Gary J Wood, P C, CPA-Article for Arizona Journal of Real Estate & Business, February, 1993

Gary J Wood, P C

Certified Public Accountant

Article Published by
Arizona Journal of Real Estate & Business

February, 1993 Issue


Since it is no longer 1993, some of this information may be
out-of-date and no longer correct.

You have been warned!!



It's tax time! So, how are you doing? Remember the words of Alfred E Neuman, "It takes more brains and effort to figure the income tax than it does to make the income." In this article is some information that may help. Keep in mind, though, that what I write is general by its nature; it is not tax or legal advice and it is not intended to tell you how to prepare your own return.

Business ideas: Businesses which use the accrual basis can write off worthless business debts and take a full deduction for it. Up to $10,000 of the cost of newly purchased equipment placed "in service" during 1992 can be deducted immediately instead of depreciating it over a number of years. Reimbursements paid to employees for business expenses under an "accountable plan" are fully deductible by the business and not taxable to the employee. Business gifts for maintaining goodwill up to $25 per person are deductible. The standard mileage rate for 1992 is 28 cents.

A deduction for an office-in-home may no longer available for taxpayers who use it only for "office" or administrative functions, based on a recent Supreme Court ruling. It may not be considered your principal place of business if you do not use it to actually provide your services or do not regularly meet patients, clients, or customers there.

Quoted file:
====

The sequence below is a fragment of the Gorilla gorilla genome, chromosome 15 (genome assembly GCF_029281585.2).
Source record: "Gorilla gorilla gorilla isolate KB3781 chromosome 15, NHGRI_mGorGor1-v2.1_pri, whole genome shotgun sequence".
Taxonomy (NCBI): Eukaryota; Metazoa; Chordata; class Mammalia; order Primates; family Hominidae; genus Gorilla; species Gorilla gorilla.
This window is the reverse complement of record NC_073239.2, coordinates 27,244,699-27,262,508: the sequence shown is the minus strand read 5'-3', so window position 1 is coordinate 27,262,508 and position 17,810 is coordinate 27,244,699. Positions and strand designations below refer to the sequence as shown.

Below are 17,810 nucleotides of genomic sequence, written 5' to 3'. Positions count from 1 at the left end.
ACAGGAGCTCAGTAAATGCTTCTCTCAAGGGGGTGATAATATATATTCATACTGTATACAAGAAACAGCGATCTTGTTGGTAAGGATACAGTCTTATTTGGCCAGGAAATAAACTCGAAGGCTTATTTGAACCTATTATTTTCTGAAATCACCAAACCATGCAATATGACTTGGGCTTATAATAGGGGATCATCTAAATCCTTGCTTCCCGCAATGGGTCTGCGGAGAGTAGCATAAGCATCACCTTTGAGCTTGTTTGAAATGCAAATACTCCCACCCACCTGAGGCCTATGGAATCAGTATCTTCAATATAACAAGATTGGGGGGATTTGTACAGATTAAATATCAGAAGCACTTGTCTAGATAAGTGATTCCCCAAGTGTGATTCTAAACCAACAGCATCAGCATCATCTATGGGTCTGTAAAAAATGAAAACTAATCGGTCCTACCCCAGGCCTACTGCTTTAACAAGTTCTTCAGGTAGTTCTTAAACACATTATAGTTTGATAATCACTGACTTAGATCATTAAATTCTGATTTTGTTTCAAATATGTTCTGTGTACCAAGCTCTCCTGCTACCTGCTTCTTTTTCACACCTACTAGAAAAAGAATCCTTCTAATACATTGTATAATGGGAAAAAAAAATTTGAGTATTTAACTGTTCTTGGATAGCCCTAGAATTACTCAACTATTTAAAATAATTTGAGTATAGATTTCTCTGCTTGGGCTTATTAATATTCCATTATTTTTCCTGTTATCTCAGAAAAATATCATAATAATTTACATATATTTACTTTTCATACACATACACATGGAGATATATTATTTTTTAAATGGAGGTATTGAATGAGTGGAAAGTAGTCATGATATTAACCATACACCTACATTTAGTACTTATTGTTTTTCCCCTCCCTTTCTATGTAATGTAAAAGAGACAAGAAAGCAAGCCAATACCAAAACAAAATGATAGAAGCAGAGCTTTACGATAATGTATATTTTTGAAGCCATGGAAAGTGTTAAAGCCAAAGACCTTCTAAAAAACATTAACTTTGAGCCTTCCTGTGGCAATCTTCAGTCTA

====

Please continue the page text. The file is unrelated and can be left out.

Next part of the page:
Remember, no one gets a deduction simply for being generous; tax deductions are available for donations to charities, not the to needy. Incidentally, the IRS says donors can ignore value of insubstantial benefits received.

If no one rents your property, you can still deduct all of the expenses, even though you don't have a tenant. The Tax Court's position is that if you tried to make a profit, you can deduct the loss.

If you sign a joint return, you are responsible for everything on that return jointly with your spouse, whether it was yours or not. Which has been known to become very important years later, particularly after a divorce.

If your income is below the amounts required for filing, the IRS (not me) wants you to not file. It has to do with reducing their paperwork. However, since the statute of limitations for that return doesn't starts to run until the return is filed, be sure of your numbers, or you could be in for a very unpleasant surprise in the (possibly distant) future.

Page Created October 27, 1996
Gary J Wood, P C, CPA has been solving tax and accounting problems for individuals and owners of closely-held businesses in the Valley area for more than a decade. Information contained in this article is general by its nature and should not be construed to be tax or legal advice.

If you would like specific advice for your situation,
please call (602) 956-1774 and arrange an appointment.

A copy of his newsletter, Schedule FYI, is available on the Internet at or by sending a SASE to
P O Box 32815, Phoenix, AZ 85064.



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